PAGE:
Litigation Minute: Staying Informed of Government Enforcement Priorities and Trends
Cryptocurrency Litigation Series: Part Two of Four
WHAT YOU NEED TO KNOW IN A MINUTE OR LESS
The uptick in government investigations and enforcement actions related to cryptocurrency industry participants is striking. The scope and scale of government attention on the industry continues to manifest in daily headlines. Given the somewhat murky regulatory environment that persists today, a hallmark of the current enforcement landscape is the tendency of the government to regulate in large part through enforcement, rather than through industry-specific rulemaking.
Cryptocurrency Task Forces
In an effort to prioritize and focus enforcement efforts, government agencies have created teams and task forces with enforcement mandates specific to the cryptocurrency space. Among others, the Securities and Exchange Commission (SEC) and the Department of Justice (DOJ) have taken leading roles.
- On 3 May 2022, the SEC announced that it nearly doubled the size of the Enforcement Division’s Crypto Assets and Cyber Unit, initially created in 2017.1 In announcing this significant development, SEC Chair Gary Gensler underscored the SEC’s priority to dedicate substantial resources and attention to police the crypto markets.
- On 6 October 2021, the DOJ launched a National Cryptocurrency Enforcement Team (NCET) to handle criminal investigations and prosecutions with respect to the cryptocurrency industry, including a focus on virtual currency exchanges.2
Primary Focuses of Regulatory Enforcement
The bulk of crypto enforcement has centered on whether particular cryptocurrency products, technologies, and offerings qualify as securities, commodities, or currencies—or as an entirely different category, which may or may not be subject to regulation.
Although regulators are indeed focused on the current activities and future actions of market participants, they focus equally on past conduct. For example, the SEC recently brought enforcement actions in connection with a number of initial coin offerings (ICOs) that occurred in 2017. As such, the government has demonstrated that it does not have a short memory, and is instead committed to enforcing past conduct, even if such conduct occurred during a period when the regulatory landscape was arguably ambiguous.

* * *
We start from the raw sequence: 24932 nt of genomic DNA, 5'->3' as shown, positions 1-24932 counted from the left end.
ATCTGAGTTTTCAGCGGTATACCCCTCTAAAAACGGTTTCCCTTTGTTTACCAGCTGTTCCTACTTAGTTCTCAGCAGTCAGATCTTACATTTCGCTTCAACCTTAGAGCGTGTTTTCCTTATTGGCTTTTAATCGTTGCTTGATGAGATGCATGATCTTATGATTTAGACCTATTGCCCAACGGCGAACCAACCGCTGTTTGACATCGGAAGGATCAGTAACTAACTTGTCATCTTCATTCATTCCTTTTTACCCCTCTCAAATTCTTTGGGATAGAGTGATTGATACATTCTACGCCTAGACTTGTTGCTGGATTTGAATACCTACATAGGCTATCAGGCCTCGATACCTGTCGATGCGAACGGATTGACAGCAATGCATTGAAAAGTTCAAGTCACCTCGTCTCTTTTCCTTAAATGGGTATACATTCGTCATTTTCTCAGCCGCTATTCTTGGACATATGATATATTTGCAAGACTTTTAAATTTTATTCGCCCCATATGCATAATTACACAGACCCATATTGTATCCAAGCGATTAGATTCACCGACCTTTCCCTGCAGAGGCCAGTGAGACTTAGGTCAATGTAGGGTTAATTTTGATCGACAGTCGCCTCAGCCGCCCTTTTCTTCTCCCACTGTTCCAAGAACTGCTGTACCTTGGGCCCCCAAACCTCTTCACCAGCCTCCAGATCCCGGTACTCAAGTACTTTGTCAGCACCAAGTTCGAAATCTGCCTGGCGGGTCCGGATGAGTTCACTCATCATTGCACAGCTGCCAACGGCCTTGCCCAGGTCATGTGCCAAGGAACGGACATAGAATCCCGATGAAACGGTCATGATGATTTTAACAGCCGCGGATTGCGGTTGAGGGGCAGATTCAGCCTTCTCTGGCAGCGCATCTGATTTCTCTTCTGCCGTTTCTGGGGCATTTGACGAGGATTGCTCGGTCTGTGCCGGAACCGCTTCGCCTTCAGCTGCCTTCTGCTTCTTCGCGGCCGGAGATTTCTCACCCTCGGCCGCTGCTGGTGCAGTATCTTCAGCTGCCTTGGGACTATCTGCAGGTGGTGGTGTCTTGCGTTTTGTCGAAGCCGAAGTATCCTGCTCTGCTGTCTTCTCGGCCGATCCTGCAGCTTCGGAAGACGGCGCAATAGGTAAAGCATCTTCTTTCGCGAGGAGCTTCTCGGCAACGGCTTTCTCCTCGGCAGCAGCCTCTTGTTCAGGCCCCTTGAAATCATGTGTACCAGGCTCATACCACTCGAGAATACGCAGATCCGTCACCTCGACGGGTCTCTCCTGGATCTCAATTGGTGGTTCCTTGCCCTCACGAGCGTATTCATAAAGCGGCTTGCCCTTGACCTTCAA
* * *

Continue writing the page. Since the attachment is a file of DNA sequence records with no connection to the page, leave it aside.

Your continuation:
Staying Aware and Prepared
Regulators are laser-focused on protecting investors in the crypto markets. The SEC in particular has focused substantial attention on crypto asset exchanges, decentralized finance (“DeFi”) platforms, crypto asset lending and staking products, and others. Staying informed as to the ever-changing trends in crypto enforcement will enable you to anticipate areas of improvement in your business model and conduct, and to ensure you are not caught unaware when the government comes knocking.
In the next edition of Litigation Minute, we will outline the best practices to employ should you become the subject of an investigation or enforcement action.
1 U.S. Securities and Exchange Commission (SEC). (3 May 2022). SEC Nearly Doubles Size of Enforcement’s Crypto Assets and Cyber Unit [Press release].
2 The United States Department of Justice (DOJ). (6 October 2021). Deputy Attorney General Lisa O. Monaco Announces National Cryptocurrency Enforcement Team [Press release].
This publication/newsletter is for informational purposes and does not contain or convey legal advice. The information herein should not be used or relied upon in regard to any particular facts or circumstances without first consulting a lawyer. Any views expressed herein are those of the author(s) and not necessarily those of the law firm's clients.